It has long been thought that the key to a “beautiful” face was symmetry.
The idea has always been that the human-eye subconsciously looks for symmetry, and faces with the most symmetrical features are considered the most desirable. (Some theorize that symmetry is a marker for overall health, and since you want to mate with someone that will give your offspring the best possible genetic makeup, facial symmetry is a sort of litmus test; akin to a peacock’s feathers.)
A skeptical photographer however, decided to test this theory.
Australia-based photographer Julian Wolkenstein took portraits of people, and then divided their faces into two halves. He then took each half and spliced it together with it’s mate, creating 2x new symmetrical faces.? If the “symmetry = beauty” rule was true, both symmetrical faces should be more beautiful than the original, right?
As Julian explains, the experiment was “overwhelming, and [highlighted] the differences big and small between peoples’ left and right sides.”
His ‘Symmetrical Portraits’ series used photographs of men and women of different ethnic backgrounds, and revealed wildly-varying differences in facial symmetry.
“Part of my project has been to de-bunk the myth that symmetrical people are better-looking. Some of the symmetrical faces don’t look attractive at all.” he admits.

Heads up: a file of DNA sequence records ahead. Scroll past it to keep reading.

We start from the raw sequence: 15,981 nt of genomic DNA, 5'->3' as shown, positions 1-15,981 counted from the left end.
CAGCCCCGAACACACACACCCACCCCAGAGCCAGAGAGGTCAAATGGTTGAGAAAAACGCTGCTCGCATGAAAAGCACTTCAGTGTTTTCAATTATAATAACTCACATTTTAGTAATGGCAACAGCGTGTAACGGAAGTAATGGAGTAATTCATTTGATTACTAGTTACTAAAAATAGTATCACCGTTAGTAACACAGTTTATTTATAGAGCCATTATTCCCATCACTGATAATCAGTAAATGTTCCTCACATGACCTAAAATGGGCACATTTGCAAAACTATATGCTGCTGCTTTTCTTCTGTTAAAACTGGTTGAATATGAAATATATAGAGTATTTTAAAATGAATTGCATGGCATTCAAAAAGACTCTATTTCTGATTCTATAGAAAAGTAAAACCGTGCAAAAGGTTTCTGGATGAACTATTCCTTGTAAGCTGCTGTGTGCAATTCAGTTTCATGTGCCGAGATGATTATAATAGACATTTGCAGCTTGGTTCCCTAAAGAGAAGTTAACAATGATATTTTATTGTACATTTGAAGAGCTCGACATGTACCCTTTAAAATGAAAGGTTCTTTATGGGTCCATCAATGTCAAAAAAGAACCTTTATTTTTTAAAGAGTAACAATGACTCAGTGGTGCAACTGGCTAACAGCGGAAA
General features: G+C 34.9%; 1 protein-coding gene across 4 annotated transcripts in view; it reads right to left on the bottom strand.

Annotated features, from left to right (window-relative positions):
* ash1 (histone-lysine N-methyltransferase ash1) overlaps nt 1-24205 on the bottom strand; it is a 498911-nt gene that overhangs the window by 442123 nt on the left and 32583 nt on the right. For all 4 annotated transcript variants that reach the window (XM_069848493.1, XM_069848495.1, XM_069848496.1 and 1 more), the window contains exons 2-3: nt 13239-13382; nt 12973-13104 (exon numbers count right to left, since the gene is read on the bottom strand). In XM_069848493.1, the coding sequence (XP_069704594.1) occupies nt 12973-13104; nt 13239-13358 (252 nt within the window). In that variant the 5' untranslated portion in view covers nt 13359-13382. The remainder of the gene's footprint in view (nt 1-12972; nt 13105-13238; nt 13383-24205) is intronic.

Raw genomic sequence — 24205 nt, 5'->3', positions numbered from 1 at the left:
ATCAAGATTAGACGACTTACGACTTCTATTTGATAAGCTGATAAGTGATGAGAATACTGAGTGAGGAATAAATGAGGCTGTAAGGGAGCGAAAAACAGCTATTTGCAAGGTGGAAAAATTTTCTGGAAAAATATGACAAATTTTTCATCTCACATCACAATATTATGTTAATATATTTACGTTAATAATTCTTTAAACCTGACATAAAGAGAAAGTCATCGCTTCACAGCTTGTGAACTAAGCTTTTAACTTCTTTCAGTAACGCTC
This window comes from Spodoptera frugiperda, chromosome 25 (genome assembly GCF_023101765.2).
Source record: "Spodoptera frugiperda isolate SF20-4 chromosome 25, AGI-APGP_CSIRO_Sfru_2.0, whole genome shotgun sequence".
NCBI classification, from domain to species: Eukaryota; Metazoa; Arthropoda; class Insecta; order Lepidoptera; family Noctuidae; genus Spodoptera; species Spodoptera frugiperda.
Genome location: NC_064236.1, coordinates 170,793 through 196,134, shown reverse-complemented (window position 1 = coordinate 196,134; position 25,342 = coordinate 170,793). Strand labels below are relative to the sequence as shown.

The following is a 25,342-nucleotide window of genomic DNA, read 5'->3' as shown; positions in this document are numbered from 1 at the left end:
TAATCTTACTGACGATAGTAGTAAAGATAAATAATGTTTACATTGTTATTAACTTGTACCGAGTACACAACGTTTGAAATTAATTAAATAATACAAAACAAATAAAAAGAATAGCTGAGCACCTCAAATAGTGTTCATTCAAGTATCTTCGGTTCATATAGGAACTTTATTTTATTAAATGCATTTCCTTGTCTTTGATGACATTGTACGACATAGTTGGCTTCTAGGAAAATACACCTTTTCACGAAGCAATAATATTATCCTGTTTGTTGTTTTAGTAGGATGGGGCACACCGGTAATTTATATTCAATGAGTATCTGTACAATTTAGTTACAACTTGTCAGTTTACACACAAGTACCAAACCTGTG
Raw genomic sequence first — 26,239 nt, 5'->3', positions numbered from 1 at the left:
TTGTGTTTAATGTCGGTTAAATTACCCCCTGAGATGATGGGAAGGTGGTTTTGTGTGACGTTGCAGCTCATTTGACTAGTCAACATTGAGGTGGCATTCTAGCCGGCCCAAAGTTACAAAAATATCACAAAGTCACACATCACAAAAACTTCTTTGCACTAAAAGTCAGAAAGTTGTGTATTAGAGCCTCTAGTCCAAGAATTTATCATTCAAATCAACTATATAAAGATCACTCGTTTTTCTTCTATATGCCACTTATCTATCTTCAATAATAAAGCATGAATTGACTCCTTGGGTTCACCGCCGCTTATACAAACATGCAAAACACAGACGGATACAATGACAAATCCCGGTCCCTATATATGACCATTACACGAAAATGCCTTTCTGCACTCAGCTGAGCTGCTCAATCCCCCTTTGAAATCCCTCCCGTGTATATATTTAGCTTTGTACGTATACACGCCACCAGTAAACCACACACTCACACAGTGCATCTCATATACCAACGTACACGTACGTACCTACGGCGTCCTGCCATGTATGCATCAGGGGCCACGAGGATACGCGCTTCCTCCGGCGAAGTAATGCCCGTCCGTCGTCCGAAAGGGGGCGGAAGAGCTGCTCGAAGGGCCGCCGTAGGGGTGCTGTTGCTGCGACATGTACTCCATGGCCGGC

Julian’s photographic symmetry project is part of his research into how people view one another.
Interested by people’s faces for years, Julian has long considered each individual face to be a piece of art.
“Faces are such a point of contact for us, they are the first thing we see in the mirror and they are the first thing that we see when we meet another person,” explained the artist.
Interestingly, Julian believes that the differences in the each side of the face may uncover secrets about how the brain works.
“It is interesting to see which side is more taunt and [which side] is more used, because that indicates which side of your brain might be more dominant,” explained Julian.
Julian goes on to describe his findings: “It is also interesting to see that some people look nothing like themselves when the two left sides are joined into one, or the right sides, or both. There is something about the joined left and right images that our own brains tells us is the same person, but at the same time it can make you feel uneasy. You realize something is not quite right.”
What do you think based on these images? Is symmetry actually beautiful, or is it each person’s unique features in total that add up to “beautiful”?